Aims and Purpose of History
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The aims and purpose of history can be evaluated through the study of historians and their audiences. The differing methods of collecting and using sources and evidence has caused countless debates between historians and other academics from Herodotus, the ‘Father of History’ to G.R Elton and his views on objective truth. Similarly Stuart Macintyre’s “The Historian’s Conscience” debates and discusses the issues surrounding evidence, time and motives of historians.
The aim of history according to Stuart Macintyre is to provide knowledge of the past that allows the present to be better understood. The Elton V Carr debate raises this issue with conflicting views on the truth as being objective to Elton and subjective to Carr. The element of bias is a factor in determining how objective history is, as addressed by Elton who states that if bias can be avoided the objective truth can be reached. However Carr was of the belief that bias obstructs the path to truth as one’s motives cloud judgement and therefore an historian can manipulate a source in order to derive a desired meaning by taking a quote out of context. Thus Carr’s aim was to find the subjective truth as he believed it was impossible to eradicate bias, while Elton’s aim was to find the objective truth as he believed it was completely possible to remove any bias if one was trained properly. Macintyre’s work mirrors Elton’s theory as he states that an historians is “obliged to…report findings dispassionately”.
While there are many opinions on what the aim of history is one cannot argue that it is a finite body of knowledge. This is evident in the study of Carr when it is explained that an historian chooses what events become historical fact. Thus elements of bias are evident and the purpose of history to relay the absolute truth is hard to achieve due to historians disregarding some events. The motives of historians also interfere with their aims and purposes as events are taken out of context. A contempory example of this is the reporting of the war in Iraq. Events take place however those involving Iraqi extremists are covered less in order for one version of the truth to be believed. This is closely linked to Macintyre’s discussion on national history and how this becomes a motive of historians.
Thucydides and Herodotus both attempted to glorify epic battles in order to maintain their country’s reputation. However Herodotus’ sources were never named and his use of oral sources allows for elements of bias to surface. The way his history was presented, in the form of speeches and entertainment also raises questions of the reliability of his work. Though his aim of history was to “preserve the memory of the past”, it was also to entertain the masses and his unreliable sources leads to his preservation of events to be seen as somewhat unreliable, regardless of the fact that he was skeptical of some events.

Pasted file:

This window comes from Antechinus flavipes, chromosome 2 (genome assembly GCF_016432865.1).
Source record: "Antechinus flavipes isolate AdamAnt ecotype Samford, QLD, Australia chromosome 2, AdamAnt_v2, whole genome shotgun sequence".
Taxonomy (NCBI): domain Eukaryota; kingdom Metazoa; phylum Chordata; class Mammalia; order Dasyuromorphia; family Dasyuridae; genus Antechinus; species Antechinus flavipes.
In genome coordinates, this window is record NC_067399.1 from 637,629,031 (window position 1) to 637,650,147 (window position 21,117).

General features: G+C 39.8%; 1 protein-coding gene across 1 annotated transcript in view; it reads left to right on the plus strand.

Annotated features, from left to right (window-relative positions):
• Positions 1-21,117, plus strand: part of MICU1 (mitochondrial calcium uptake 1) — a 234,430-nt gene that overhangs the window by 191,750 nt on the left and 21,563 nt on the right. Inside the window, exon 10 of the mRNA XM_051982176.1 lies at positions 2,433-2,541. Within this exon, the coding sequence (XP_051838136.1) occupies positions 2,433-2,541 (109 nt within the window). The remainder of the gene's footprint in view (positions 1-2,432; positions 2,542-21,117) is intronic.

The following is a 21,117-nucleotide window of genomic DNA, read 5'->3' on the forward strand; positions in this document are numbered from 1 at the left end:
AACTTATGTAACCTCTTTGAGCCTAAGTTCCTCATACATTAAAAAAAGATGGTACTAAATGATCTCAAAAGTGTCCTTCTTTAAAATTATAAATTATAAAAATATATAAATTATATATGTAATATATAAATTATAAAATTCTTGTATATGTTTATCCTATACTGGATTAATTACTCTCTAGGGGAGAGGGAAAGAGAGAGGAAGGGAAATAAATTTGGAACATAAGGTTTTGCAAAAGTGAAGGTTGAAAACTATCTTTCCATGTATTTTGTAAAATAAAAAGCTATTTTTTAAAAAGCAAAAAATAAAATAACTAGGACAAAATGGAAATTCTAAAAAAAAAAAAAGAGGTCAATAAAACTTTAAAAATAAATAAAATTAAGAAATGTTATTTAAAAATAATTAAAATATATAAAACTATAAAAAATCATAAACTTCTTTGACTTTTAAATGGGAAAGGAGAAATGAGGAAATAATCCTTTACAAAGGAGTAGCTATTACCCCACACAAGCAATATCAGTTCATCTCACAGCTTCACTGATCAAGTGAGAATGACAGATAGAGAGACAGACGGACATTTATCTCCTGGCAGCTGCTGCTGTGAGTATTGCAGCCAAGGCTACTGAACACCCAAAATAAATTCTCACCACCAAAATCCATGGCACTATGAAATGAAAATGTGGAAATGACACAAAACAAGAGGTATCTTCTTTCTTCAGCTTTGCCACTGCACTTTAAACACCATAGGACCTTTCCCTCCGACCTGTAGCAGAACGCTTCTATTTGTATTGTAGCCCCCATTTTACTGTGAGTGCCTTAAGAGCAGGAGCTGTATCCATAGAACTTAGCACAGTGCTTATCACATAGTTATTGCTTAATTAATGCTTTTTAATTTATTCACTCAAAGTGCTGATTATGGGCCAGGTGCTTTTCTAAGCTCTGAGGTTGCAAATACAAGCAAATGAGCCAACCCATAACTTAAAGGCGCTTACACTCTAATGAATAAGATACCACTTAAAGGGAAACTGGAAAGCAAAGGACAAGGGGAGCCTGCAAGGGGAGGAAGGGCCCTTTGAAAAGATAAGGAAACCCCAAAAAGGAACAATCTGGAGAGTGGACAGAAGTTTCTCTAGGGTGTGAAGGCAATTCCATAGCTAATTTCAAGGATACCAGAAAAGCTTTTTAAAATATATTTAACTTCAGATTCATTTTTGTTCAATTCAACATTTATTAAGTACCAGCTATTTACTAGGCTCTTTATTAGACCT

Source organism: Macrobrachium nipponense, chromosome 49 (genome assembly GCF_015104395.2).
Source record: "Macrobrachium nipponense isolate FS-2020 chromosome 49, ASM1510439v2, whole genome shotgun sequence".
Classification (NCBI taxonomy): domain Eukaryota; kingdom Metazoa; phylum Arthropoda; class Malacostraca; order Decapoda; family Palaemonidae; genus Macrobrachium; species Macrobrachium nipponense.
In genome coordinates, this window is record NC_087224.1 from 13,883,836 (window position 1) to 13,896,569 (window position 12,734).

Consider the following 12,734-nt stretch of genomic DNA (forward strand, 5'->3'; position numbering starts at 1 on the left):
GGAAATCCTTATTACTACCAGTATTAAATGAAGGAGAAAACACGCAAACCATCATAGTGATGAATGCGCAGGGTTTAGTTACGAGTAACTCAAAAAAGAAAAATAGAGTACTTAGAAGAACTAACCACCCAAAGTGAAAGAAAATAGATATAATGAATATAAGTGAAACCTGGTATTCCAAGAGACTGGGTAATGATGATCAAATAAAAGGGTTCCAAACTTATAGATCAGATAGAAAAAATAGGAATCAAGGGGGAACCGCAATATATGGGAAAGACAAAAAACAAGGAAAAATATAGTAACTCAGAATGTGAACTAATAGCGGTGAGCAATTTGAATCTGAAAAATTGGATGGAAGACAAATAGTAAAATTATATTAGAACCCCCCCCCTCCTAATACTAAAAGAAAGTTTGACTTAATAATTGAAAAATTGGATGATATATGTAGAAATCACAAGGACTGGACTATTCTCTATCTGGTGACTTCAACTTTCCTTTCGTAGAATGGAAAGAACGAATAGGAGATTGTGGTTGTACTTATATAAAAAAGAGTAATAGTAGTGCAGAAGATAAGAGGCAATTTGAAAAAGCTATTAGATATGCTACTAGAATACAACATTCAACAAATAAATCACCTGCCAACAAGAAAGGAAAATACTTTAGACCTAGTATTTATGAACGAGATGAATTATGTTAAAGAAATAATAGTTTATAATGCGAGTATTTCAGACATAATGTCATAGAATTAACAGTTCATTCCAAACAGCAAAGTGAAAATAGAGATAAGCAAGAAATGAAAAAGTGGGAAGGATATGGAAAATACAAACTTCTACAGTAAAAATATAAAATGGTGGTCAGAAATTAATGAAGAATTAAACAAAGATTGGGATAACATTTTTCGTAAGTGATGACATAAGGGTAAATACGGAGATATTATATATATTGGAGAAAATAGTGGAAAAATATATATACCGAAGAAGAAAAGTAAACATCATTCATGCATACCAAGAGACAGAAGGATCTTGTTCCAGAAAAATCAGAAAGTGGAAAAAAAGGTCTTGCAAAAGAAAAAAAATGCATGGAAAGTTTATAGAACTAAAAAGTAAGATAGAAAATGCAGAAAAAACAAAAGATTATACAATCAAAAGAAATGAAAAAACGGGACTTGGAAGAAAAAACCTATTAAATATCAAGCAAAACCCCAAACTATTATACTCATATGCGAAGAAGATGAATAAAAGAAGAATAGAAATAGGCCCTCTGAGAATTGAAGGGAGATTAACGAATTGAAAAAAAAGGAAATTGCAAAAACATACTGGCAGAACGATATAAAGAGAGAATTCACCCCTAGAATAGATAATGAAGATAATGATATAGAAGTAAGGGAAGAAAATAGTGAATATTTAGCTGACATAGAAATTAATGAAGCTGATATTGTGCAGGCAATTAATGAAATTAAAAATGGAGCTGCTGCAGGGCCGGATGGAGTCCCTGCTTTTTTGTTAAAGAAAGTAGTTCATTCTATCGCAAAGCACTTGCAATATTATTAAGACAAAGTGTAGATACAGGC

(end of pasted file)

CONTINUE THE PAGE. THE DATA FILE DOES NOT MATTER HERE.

Thucydides adopted a scientific approach to history, thus his aim and purpose was to use reliable sources in order to come to the absolute truth. However though he tried to take account of bias and corroborated sources, his nationalism often clouded judgement as the legacy of a nation defines its being. He focused on “deeds of renown” in militaristic and political history. His nationalism often led to him making up parts to speeches in order to glorify his own people and country. Thus while his aim may have been to find the objective truth, his purpose conflicted with this as he attempted to maintain the legacy the country.
Macintyre comments on the manipulation of facts to suit a national purpose. This is closely linked to the work of Bede, a Christian monk. His purpose was to convert Pagans to Christianity which conflicts with his professions of aiming to write the objective truth. His main source was the Bible and he used miracles to glorify God thus he produced subjective history based on the fact he used one bias source. Similarly, von Ranke believed that in studying the past one would see God’s work. His aims conflicted as he sought to tell “wie es eigentlich gewesen” or “how, essentially, things happened” and to produce a “board and popular rather than academic” piece of work due to the fact he believed history was more an art than a science.
Though von Ranke’s purpose was to find the objective truth in history and study the past in its own context, his use of political sources conflicts this. Political sources were written by society’s elites therefore the complete objective truth is not communicated. While von Ranke’s aim and purpose was initially objective, his sources and methods are somewhat unreliable as they are from one section of society and his religious beliefs often prevented him from explaining the science of certain events. However the time of von Ranke’s written history may explain this as the Lutheran church was emerging.
The aims of historians, while initially objective may become clouded by their purpose for writing history. As seen in the case of Herodotus and Thucydides their aim was to tell the objective truth, however their purposes for maintaining national legacy caused their history to become somewhat unreliable. Similarly with Bede and von Ranke their aim was to communicate “how essentially things happened” however their religious beliefs caused their history to also become unreliable. The Carr V Elton debate succinctly describes how bias and judgement can influence an historian’s aim and purpose and therefore their history.